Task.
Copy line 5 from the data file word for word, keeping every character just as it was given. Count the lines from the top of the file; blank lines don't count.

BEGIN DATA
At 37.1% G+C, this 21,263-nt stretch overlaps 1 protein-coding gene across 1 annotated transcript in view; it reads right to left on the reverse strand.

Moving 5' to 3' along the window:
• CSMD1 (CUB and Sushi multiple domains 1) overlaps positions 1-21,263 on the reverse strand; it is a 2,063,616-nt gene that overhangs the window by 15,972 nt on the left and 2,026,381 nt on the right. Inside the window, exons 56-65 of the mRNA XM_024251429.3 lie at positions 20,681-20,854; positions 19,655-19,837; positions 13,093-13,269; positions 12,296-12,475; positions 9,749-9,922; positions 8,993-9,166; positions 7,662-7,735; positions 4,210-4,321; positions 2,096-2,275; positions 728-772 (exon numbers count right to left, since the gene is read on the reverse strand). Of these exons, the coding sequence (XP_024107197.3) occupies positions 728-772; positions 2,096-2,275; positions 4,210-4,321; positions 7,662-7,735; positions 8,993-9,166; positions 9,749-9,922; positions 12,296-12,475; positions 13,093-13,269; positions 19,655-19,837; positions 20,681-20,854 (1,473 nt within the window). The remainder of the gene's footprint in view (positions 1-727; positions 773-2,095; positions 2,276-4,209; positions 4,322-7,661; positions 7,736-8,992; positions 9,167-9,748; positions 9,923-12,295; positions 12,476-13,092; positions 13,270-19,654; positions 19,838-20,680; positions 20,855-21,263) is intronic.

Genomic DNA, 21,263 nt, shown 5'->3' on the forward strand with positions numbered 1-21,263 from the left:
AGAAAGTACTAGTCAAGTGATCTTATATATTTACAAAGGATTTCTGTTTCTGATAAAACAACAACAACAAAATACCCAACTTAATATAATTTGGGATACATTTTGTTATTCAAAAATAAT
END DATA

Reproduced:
AGAAAGTACTAGTCAAGTGATCTTATATATTTACAAAGGATTTCTGTTTCTGATAAAACAACAACAACAAAATACCCAACTTAATATAATTTGGGATACATTTTGTTATTCAAAAATAAT